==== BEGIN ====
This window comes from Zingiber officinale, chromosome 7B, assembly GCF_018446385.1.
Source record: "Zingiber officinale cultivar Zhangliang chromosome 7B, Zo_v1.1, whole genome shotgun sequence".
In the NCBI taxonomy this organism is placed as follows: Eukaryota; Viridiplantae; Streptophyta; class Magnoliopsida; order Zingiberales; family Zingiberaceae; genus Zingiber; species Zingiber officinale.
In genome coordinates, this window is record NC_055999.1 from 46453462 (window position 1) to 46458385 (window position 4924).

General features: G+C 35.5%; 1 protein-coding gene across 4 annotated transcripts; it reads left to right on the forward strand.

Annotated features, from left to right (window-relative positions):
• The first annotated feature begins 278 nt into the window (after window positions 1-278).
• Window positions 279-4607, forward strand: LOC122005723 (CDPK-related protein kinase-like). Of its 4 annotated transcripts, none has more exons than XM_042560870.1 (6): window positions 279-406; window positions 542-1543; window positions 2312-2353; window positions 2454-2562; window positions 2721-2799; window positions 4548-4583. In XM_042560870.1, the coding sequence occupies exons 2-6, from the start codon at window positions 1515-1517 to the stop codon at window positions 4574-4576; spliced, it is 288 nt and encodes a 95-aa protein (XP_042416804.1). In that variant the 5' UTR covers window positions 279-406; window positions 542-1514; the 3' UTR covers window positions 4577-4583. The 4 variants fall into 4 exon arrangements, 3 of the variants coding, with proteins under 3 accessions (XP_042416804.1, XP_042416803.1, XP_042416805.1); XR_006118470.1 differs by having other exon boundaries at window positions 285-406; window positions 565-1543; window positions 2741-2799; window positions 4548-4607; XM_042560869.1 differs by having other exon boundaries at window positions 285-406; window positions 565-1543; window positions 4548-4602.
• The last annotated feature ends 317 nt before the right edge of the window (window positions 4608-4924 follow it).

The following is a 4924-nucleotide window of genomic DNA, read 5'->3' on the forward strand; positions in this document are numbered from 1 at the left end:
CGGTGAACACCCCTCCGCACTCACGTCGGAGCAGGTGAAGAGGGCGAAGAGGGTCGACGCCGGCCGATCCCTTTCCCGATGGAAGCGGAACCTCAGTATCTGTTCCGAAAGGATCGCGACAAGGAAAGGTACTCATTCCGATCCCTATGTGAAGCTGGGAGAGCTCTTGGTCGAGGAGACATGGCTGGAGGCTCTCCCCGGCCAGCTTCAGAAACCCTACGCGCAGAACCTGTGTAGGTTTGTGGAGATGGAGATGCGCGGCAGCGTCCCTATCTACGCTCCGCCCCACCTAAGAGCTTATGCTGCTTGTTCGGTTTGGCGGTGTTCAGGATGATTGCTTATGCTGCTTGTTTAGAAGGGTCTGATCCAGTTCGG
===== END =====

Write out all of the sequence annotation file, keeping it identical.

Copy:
This window comes from Zingiber officinale, chromosome 7B, assembly GCF_018446385.1.
Source record: "Zingiber officinale cultivar Zhangliang chromosome 7B, Zo_v1.1, whole genome shotgun sequence".
In the NCBI taxonomy this organism is placed as follows: Eukaryota; Viridiplantae; Streptophyta; class Magnoliopsida; order Zingiberales; family Zingiberaceae; genus Zingiber; species Zingiber officinale.
In genome coordinates, this window is record NC_055999.1 from 46453462 (window position 1) to 46458385 (window position 4924).

General features: G+C 35.5%; 1 protein-coding gene across 4 annotated transcripts; it reads left to right on the forward strand.

Annotated features, from left to right (window-relative positions):
• The first annotated feature begins 278 nt into the window (after window positions 1-278).
• Window positions 279-4607, forward strand: LOC122005723 (CDPK-related protein kinase-like). Of its 4 annotated transcripts, none has more exons than XM_042560870.1 (6): window positions 279-406; window positions 542-1543; window positions 2312-2353; window positions 2454-2562; window positions 2721-2799; window positions 4548-4583. In XM_042560870.1, the coding sequence occupies exons 2-6, from the start codon at window positions 1515-1517 to the stop codon at window positions 4574-4576; spliced, it is 288 nt and encodes a 95-aa protein (XP_042416804.1). In that variant the 5' UTR covers window positions 279-406; window positions 542-1514; the 3' UTR covers window positions 4577-4583. The 4 variants fall into 4 exon arrangements, 3 of the variants coding, with proteins under 3 accessions (XP_042416804.1, XP_042416803.1, XP_042416805.1); XR_006118470.1 differs by having other exon boundaries at window positions 285-406; window positions 565-1543; window positions 2741-2799; window positions 4548-4607; XM_042560869.1 differs by having other exon boundaries at window positions 285-406; window positions 565-1543; window positions 4548-4602.
• The last annotated feature ends 317 nt before the right edge of the window (window positions 4608-4924 follow it).

The following is a 4924-nucleotide window of genomic DNA, read 5'->3' on the forward strand; positions in this document are numbered from 1 at the left end:
CGGTGAACACCCCTCCGCACTCACGTCGGAGCAGGTGAAGAGGGCGAAGAGGGTCGACGCCGGCCGATCCCTTTCCCGATGGAAGCGGAACCTCAGTATCTGTTCCGAAAGGATCGCGACAAGGAAAGGTACTCATTCCGATCCCTATGTGAAGCTGGGAGAGCTCTTGGTCGAGGAGACATGGCTGGAGGCTCTCCCCGGCCAGCTTCAGAAACCCTACGCGCAGAACCTGTGTAGGTTTGTGGAGATGGAGATGCGCGGCAGCGTCCCTATCTACGCTCCGCCCCACCTAAGAGCTTATGCTGCTTGTTCGGTTTGGCGGTGTTCAGGATGATTGCTTATGCTGCTTGTTTAGAAGGGTCTGATCCAGTTCGG